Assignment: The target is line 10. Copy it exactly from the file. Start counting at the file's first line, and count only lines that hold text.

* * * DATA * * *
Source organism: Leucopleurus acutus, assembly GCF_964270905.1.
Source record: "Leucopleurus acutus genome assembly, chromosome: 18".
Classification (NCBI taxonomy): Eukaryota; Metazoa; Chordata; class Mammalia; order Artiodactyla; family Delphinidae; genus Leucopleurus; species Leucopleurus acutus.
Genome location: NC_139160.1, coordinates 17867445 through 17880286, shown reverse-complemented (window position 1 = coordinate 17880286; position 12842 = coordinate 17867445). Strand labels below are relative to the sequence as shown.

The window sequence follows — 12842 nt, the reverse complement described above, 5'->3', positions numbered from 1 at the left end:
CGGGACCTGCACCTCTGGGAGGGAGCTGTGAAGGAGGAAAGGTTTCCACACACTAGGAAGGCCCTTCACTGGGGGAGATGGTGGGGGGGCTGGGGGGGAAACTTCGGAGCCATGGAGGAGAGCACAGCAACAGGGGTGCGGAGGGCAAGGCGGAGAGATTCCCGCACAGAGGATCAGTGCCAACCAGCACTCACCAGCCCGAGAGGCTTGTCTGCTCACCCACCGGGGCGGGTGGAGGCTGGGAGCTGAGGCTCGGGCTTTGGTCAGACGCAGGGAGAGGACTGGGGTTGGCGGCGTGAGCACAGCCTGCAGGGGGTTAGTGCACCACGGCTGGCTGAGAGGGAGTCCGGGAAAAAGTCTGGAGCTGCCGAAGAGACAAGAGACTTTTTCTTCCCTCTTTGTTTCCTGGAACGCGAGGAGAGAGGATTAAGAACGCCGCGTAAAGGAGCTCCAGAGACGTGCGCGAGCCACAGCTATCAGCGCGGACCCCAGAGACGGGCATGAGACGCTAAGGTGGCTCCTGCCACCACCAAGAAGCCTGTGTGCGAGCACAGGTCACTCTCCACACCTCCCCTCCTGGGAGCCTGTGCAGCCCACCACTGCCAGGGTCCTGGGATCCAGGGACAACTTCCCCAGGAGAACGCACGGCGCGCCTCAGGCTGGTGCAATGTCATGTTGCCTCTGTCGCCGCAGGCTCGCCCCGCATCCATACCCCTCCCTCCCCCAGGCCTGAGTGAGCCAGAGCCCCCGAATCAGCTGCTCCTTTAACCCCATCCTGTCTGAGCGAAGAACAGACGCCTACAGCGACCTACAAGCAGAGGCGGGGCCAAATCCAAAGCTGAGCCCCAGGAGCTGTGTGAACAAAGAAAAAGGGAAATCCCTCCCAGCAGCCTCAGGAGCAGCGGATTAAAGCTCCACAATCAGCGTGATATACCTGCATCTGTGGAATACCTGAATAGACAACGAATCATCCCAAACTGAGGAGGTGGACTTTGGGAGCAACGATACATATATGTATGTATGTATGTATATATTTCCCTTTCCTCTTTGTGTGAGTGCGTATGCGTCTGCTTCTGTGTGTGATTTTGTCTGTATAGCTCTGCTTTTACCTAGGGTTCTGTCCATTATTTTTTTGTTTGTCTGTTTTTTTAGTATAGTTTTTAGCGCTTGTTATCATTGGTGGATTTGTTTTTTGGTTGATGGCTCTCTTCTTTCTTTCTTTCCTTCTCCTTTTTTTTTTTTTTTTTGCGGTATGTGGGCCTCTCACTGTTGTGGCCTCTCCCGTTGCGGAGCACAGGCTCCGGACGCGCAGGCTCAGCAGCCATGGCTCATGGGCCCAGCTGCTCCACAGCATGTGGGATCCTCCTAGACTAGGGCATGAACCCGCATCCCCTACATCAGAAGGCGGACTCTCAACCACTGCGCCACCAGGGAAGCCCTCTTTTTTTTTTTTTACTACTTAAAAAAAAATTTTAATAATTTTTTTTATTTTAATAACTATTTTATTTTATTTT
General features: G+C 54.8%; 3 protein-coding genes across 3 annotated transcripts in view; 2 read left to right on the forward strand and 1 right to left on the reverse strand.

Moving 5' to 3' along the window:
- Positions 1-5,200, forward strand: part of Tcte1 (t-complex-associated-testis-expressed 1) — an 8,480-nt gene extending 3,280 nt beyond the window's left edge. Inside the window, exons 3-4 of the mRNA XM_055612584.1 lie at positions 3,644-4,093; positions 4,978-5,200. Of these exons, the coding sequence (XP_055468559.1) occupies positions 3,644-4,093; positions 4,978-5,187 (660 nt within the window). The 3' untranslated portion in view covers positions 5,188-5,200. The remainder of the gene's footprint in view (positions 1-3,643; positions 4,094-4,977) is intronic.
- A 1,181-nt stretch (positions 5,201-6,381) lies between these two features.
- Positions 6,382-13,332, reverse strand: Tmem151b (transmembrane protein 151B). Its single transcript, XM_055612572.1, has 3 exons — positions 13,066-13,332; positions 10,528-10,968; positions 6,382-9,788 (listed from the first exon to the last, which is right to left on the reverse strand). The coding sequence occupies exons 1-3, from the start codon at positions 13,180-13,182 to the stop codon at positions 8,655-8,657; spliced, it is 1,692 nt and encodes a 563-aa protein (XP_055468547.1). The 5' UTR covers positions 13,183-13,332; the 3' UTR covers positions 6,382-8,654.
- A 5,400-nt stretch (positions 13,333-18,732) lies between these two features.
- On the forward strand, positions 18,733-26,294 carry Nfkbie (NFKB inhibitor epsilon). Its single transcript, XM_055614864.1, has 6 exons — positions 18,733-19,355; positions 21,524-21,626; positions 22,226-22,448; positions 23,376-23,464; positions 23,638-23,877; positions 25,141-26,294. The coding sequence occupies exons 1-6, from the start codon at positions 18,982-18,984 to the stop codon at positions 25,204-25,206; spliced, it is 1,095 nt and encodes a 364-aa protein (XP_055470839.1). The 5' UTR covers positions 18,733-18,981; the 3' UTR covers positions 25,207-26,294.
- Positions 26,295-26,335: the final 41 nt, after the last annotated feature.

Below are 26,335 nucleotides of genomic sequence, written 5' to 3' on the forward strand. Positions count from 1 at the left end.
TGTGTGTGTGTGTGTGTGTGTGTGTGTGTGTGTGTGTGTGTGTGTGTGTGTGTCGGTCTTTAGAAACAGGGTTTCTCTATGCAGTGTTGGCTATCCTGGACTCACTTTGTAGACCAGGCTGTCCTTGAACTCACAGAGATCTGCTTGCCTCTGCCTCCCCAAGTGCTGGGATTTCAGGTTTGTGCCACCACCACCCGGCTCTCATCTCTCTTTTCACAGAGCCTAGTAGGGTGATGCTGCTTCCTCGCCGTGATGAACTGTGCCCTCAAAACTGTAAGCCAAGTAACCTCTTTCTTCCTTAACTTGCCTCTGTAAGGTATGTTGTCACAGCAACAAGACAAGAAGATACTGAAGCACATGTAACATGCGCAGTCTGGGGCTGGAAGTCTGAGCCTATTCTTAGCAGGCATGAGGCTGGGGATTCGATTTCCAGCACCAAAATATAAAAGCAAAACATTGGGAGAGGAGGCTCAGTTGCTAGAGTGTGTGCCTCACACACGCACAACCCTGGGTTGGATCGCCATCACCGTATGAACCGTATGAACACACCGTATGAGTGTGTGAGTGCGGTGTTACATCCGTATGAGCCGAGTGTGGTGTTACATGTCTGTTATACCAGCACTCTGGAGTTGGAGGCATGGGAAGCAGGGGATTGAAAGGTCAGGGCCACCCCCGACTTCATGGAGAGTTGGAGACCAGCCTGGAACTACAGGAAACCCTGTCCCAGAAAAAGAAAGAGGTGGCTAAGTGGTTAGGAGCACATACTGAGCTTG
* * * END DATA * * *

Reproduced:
- A 1,181-nt stretch (positions 5,201-6,381) lies between these two features.